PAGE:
Procedure : 2018/2552(RSP)
Document stages in plenary
Document selected : O-000015/2018

Texts tabled :

O-000015/2018 (B8-0013/2018)

Debates :

PV 18/04/2018 - 25
CRE 18/04/2018 - 25

Votes :

Texts adopted :


Parliamentary questions
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6 February 2018
O-000015/2018
Question for oral answer O-000015/2018
to the Council
Rule 128
Pavel Svoboda, on behalf of the Committee on Legal Affairs

 Subject: Disclosure of income tax information by certain undertakings and branches (2016/0107(COD))
 Answer in plenary 

On 4 July 2017, Parliament adopted its decision on the proposal for a public country-by-country reporting directive (CBCR directive). This aims at enhancing transparency and public scrutiny on corporate income tax and at fostering corporate responsibility by imposing disclosure requirements on certain companies. The strong connection of the initiative with corporate reporting led the Commission to opt for an amendment of the Accounting Directive with Article 50(1) TFEU as the legal basis. Parliament’s decision, based on the opinion of the Committee on Legal Affairs of 12 January 2017, agrees with the Commission’s choice of legal basis.

With its decision, Parliament gave a mandate to start negotiations with the Council with a view to the adoption of the directive. However, the Council has not yet come up with a general approach and it appears that some Member States challenge the proposed legal basis, suggesting that the proposal relates to ‘fiscal provisions’ and thus should be based on Article 115 TFEU.

Under the Interinstitutional Agreement on Better Law-Making, Parliament, the Council and the Commission are obliged to exchange views if a modification of the legal basis entailing a change from the ordinary legislative procedure is envisaged.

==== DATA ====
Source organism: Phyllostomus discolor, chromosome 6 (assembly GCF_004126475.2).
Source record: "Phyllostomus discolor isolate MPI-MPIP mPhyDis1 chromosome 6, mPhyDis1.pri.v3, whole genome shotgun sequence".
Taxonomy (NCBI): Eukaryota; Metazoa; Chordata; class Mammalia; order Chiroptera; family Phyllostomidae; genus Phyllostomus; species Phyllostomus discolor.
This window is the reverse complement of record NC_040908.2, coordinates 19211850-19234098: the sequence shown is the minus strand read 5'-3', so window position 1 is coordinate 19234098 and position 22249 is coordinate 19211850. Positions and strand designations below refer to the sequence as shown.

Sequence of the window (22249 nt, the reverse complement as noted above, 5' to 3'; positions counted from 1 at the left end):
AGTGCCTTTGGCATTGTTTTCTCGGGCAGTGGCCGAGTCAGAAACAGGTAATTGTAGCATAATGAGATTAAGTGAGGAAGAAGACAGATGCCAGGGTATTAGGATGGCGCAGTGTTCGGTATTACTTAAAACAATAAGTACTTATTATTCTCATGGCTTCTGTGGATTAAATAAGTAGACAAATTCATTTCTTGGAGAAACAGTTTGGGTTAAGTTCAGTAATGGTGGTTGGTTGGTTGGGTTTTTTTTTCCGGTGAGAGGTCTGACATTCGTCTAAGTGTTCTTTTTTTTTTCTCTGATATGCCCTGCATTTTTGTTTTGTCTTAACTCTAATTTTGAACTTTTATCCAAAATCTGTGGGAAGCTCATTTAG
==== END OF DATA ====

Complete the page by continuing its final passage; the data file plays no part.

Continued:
Parliament is of the opinion that the proposal on a public CBCR directive is not aimed at the harmonisation of taxes or at improving cooperation between tax authorities, nor at creating new tax obligations. It only imposes on some enterprises the additional obligation of publishing a report on income tax information. It constitutes therefore a means of good corporate governance.

In view of the Union’s international commitments and the urgent need for enhanced transparency of income tax information to foster citizens’ trust in the European institutions and the Union, how does the Council justify its delay and its position regarding the legal basis of the proposal, especially given the fact that the proposal does not affect the amount of national taxes to be paid? What solution does it intend to propose? Does the Council consider this file a priority? What is the Council’s plan to make progress on this important proposal so it can still be adopted during this legislative term and under the Juncker Commission?

Last updated: 16 February 2018Legal notice